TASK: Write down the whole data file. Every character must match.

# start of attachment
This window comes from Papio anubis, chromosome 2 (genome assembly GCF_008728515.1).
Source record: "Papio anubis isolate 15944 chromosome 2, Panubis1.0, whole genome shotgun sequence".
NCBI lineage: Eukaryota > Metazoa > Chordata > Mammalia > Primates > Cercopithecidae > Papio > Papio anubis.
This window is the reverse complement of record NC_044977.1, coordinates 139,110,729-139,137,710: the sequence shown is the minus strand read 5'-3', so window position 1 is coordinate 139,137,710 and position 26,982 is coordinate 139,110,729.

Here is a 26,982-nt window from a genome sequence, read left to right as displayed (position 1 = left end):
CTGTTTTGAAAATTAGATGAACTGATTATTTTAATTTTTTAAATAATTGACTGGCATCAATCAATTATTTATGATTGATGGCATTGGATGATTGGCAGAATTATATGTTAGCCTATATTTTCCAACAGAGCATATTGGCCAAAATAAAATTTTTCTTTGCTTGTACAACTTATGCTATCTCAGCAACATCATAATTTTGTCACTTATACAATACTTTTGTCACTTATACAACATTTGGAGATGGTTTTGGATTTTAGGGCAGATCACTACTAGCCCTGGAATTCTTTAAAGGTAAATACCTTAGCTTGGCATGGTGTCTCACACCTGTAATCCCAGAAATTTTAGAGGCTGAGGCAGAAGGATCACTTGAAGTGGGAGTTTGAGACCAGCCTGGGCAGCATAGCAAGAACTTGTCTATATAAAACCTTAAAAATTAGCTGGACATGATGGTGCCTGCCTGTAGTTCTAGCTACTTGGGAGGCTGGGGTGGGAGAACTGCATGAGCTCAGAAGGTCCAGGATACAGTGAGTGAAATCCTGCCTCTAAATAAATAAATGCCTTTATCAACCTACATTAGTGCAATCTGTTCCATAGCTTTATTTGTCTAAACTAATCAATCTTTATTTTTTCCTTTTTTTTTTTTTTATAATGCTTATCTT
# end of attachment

This window comes from Papio anubis, chromosome 2 (genome assembly GCF_008728515.1).
Source record: "Papio anubis isolate 15944 chromosome 2, Panubis1.0, whole genome shotgun sequence".
NCBI lineage: Eukaryota > Metazoa > Chordata > Mammalia > Primates > Cercopithecidae > Papio > Papio anubis.
This window is the reverse complement of record NC_044977.1, coordinates 139,110,729-139,137,710: the sequence shown is the minus strand read 5'-3', so window position 1 is coordinate 139,137,710 and position 26,982 is coordinate 139,110,729.

Here is a 26,982-nt window from a genome sequence, read left to right as displayed (position 1 = left end):
CTGTTTTGAAAATTAGATGAACTGATTATTTTAATTTTTTAAATAATTGACTGGCATCAATCAATTATTTATGATTGATGGCATTGGATGATTGGCAGAATTATATGTTAGCCTATATTTTCCAACAGAGCATATTGGCCAAAATAAAATTTTTCTTTGCTTGTACAACTTATGCTATCTCAGCAACATCATAATTTTGTCACTTATACAATACTTTTGTCACTTATACAACATTTGGAGATGGTTTTGGATTTTAGGGCAGATCACTACTAGCCCTGGAATTCTTTAAAGGTAAATACCTTAGCTTGGCATGGTGTCTCACACCTGTAATCCCAGAAATTTTAGAGGCTGAGGCAGAAGGATCACTTGAAGTGGGAGTTTGAGACCAGCCTGGGCAGCATAGCAAGAACTTGTCTATATAAAACCTTAAAAATTAGCTGGACATGATGGTGCCTGCCTGTAGTTCTAGCTACTTGGGAGGCTGGGGTGGGAGAACTGCATGAGCTCAGAAGGTCCAGGATACAGTGAGTGAAATCCTGCCTCTAAATAAATAAATGCCTTTATCAACCTACATTAGTGCAATCTGTTCCATAGCTTTATTTGTCTAAACTAATCAATCTTTATTTTTTCCTTTTTTTTTTTTTTATAATGCTTATCTT